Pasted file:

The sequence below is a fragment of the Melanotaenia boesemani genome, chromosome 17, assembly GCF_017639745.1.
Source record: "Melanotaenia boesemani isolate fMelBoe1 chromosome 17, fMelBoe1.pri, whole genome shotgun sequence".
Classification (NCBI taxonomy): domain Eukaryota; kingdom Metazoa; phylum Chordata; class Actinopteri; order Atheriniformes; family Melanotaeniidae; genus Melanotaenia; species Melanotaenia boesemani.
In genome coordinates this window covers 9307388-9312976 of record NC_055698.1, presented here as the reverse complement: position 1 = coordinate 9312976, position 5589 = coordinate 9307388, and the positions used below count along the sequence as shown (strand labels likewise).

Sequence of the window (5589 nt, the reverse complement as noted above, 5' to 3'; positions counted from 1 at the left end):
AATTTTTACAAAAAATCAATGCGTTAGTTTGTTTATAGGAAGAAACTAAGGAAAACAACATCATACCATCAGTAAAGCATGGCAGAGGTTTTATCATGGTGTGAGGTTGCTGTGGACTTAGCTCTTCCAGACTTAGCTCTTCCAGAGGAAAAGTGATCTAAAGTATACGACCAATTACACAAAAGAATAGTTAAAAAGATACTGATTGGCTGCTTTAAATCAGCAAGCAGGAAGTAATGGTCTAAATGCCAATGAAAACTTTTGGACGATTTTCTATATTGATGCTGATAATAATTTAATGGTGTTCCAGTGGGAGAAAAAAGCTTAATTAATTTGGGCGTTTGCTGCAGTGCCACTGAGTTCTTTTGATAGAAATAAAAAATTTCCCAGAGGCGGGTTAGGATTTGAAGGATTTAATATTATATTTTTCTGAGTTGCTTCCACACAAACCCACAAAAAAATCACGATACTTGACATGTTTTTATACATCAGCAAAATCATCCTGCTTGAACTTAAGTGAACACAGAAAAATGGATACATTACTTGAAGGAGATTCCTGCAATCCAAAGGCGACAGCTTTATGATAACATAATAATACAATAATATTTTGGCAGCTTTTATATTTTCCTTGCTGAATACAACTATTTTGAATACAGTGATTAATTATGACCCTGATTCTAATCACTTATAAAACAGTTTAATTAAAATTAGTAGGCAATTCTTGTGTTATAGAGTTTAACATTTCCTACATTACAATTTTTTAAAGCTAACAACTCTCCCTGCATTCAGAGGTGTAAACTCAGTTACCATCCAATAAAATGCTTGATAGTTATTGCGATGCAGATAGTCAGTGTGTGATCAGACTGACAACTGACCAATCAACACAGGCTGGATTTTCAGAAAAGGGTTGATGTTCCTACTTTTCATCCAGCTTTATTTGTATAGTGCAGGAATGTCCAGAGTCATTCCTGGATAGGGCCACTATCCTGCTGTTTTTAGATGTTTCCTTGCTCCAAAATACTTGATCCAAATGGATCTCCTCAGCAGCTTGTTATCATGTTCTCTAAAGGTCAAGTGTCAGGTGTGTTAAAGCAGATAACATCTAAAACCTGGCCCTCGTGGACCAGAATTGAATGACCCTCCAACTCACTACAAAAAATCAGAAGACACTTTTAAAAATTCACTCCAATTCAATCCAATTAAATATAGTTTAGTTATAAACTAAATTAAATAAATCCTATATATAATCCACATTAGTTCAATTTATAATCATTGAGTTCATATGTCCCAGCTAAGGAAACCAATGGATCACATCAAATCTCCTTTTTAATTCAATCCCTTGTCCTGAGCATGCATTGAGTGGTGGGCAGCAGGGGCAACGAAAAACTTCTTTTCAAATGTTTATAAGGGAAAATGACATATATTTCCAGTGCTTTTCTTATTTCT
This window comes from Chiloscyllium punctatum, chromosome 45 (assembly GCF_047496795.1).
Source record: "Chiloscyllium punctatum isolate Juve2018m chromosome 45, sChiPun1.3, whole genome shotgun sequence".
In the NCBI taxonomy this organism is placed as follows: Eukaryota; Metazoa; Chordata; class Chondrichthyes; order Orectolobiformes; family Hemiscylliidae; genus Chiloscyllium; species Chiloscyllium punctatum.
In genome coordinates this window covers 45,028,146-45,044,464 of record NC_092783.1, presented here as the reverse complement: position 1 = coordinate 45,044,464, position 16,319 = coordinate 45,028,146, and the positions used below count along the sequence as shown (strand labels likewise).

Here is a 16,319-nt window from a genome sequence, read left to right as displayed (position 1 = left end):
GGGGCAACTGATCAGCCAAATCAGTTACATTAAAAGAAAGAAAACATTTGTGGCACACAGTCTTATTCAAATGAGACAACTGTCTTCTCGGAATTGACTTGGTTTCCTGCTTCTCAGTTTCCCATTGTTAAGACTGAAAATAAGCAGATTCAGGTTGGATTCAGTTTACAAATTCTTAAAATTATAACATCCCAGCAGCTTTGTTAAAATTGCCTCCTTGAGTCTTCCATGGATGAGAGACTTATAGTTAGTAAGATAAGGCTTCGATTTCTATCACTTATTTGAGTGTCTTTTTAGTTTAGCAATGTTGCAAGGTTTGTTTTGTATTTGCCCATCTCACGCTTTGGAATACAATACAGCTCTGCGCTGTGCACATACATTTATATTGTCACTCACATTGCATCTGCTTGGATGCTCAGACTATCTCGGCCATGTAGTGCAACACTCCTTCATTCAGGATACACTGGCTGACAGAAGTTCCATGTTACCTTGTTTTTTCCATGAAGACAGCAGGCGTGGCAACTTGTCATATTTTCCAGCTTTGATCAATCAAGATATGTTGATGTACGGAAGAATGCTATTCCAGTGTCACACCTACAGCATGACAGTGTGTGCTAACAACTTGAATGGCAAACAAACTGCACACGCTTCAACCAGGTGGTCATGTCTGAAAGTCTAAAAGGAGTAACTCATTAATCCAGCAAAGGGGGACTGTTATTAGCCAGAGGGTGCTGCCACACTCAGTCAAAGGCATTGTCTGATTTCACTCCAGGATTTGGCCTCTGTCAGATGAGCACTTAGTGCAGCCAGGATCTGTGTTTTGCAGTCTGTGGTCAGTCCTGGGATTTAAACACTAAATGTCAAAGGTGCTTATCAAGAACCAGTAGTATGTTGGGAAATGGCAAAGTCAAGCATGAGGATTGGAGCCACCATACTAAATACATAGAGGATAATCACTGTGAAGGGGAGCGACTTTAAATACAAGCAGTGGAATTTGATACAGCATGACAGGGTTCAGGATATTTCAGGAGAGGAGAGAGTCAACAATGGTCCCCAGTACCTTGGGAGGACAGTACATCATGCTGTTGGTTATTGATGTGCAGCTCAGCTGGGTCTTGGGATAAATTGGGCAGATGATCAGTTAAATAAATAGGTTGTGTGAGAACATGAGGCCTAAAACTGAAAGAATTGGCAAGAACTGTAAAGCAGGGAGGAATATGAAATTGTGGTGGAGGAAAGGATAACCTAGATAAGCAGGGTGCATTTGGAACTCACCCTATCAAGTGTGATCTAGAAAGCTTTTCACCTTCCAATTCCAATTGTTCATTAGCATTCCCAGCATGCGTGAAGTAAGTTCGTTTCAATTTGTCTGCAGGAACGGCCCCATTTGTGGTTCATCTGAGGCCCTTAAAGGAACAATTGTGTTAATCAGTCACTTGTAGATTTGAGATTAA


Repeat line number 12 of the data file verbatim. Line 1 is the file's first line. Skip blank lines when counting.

GGGGCAACTGATCAGCCAAATCAGTTACATTAAAAGAAAGAAAACATTTGTGGCACACAGTCTTATTCAAATGAGACAACTGTCTTCTCGGAATTGACTTGGTTTCCTGCTTCTCAGTTTCCCATTGTTAAGACTGAAAATAAGCAGATTCAGGTTGGATTCAGTTTACAAATTCTTAAAATTATAACATCCCAGCAGCTTTGTTAAAATTGCCTCCTTGAGTCTTCCATGGATGAGAGACTTATAGTTAGTAAGATAAGGCTTCGATTTCTATCACTTATTTGAGTGTCTTTTTAGTTTAGCAATGTTGCAAGGTTTGTTTTGTATTTGCCCATCTCACGCTTTGGAATACAATACAGCTCTGCGCTGTGCACATACATTTATATTGTCACTCACATTGCATCTGCTTGGATGCTCAGACTATCTCGGCCATGTAGTGCAACACTCCTTCATTCAGGATACACTGGCTGACAGAAGTTCCATGTTACCTTGTTTTTTCCATGAAGACAGCAGGCGTGGCAACTTGTCATATTTTCCAGCTTTGATCAATCAAGATATGTTGATGTACGGAAGAATGCTATTCCAGTGTCACACCTACAGCATGACAGTGTGTGCTAACAACTTGAATGGCAAACAAACTGCACACGCTTCAACCAGGTGGTCATGTCTGAAAGTCTAAAAGGAGTAACTCATTAATCCAGCAAAGGGGGACTGTTATTAGCCAGAGGGTGCTGCCACACTCAGTCAAAGGCATTGTCTGATTTCACTCCAGGATTTGGCCTCTGTCAGATGAGCACTTAGTGCAGCCAGGATCTGTGTTTTGCAGTCTGTGGTCAGTCCTGGGATTTAAACACTAAATGTCAAAGGTGCTTATCAAGAACCAGTAGTATGTTGGGAAATGGCAAAGTCAAGCATGAGGATTGGAGCCACCATACTAAATACATAGAGGATAATCACTGTGAAGGGGAGCGACTTTAAATACAAGCAGTGGAATTTGATACAGCATGACAGGGTTCAGGATATTTCAGGAGAGGAGAGAGTCAACAATGGTCCCCAGTACCTTGGGAGGACAGTACATCATGCTGTTGGTTATTGATGTGCAGCTCAGCTGGGTCTTGGGATAAATTGGGCAGATGATCAGTTAAATAAATAGGTTGTGTGAGAACATGAGGCCTAAAACTGAAAGAATTGGCAAGAACTGTAAAGCAGGGAGGAATATGAAATTGTGGTGGAGGAAAGGATAACCTAGATAAGCAGGGTGCATTTGGAACTCACCCTATCAAGTGTGATCTAGAAAGCTTTTCACCTTCCAATTCCAATTGTTCATTAGCATTCCCAGCATGCGTGAAGTAAGTTCGTTTCAATTTGTCTGCAGGAACGGCCCCATTTGTGGTTCATCTGAGGCCCTTAAAGGAACAATTGTGTTAATCAGTCACTTGTAGATTTGAGATTAA